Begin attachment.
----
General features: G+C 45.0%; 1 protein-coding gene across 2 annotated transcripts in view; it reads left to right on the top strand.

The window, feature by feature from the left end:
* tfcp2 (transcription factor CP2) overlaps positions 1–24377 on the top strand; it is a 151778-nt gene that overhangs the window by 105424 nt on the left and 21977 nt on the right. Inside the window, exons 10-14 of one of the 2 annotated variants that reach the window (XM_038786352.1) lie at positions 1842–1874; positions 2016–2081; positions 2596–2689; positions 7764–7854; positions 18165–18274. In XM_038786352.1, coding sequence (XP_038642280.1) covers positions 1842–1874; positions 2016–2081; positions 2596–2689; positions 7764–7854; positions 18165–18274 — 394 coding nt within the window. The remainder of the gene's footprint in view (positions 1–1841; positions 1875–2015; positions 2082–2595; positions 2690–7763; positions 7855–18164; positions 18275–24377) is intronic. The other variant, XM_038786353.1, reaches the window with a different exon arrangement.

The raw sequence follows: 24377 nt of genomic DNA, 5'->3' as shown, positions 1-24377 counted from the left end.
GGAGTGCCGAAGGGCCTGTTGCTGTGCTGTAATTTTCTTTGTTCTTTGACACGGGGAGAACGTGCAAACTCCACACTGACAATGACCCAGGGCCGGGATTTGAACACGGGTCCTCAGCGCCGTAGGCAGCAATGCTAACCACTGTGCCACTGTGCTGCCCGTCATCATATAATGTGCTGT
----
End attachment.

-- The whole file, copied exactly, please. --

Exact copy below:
General features: G+C 45.0%; 1 protein-coding gene across 2 annotated transcripts in view; it reads left to right on the top strand.

The window, feature by feature from the left end:
* tfcp2 (transcription factor CP2) overlaps positions 1–24377 on the top strand; it is a 151778-nt gene that overhangs the window by 105424 nt on the left and 21977 nt on the right. Inside the window, exons 10-14 of one of the 2 annotated variants that reach the window (XM_038786352.1) lie at positions 1842–1874; positions 2016–2081; positions 2596–2689; positions 7764–7854; positions 18165–18274. In XM_038786352.1, coding sequence (XP_038642280.1) covers positions 1842–1874; positions 2016–2081; positions 2596–2689; positions 7764–7854; positions 18165–18274 — 394 coding nt within the window. The remainder of the gene's footprint in view (positions 1–1841; positions 1875–2015; positions 2082–2595; positions 2690–7763; positions 7855–18164; positions 18275–24377) is intronic. The other variant, XM_038786353.1, reaches the window with a different exon arrangement.

The raw sequence follows: 24377 nt of genomic DNA, 5'->3' as shown, positions 1-24377 counted from the left end.
GGAGTGCCGAAGGGCCTGTTGCTGTGCTGTAATTTTCTTTGTTCTTTGACACGGGGAGAACGTGCAAACTCCACACTGACAATGACCCAGGGCCGGGATTTGAACACGGGTCCTCAGCGCCGTAGGCAGCAATGCTAACCACTGTGCCACTGTGCTGCCCGTCATCATATAATGTGCTGT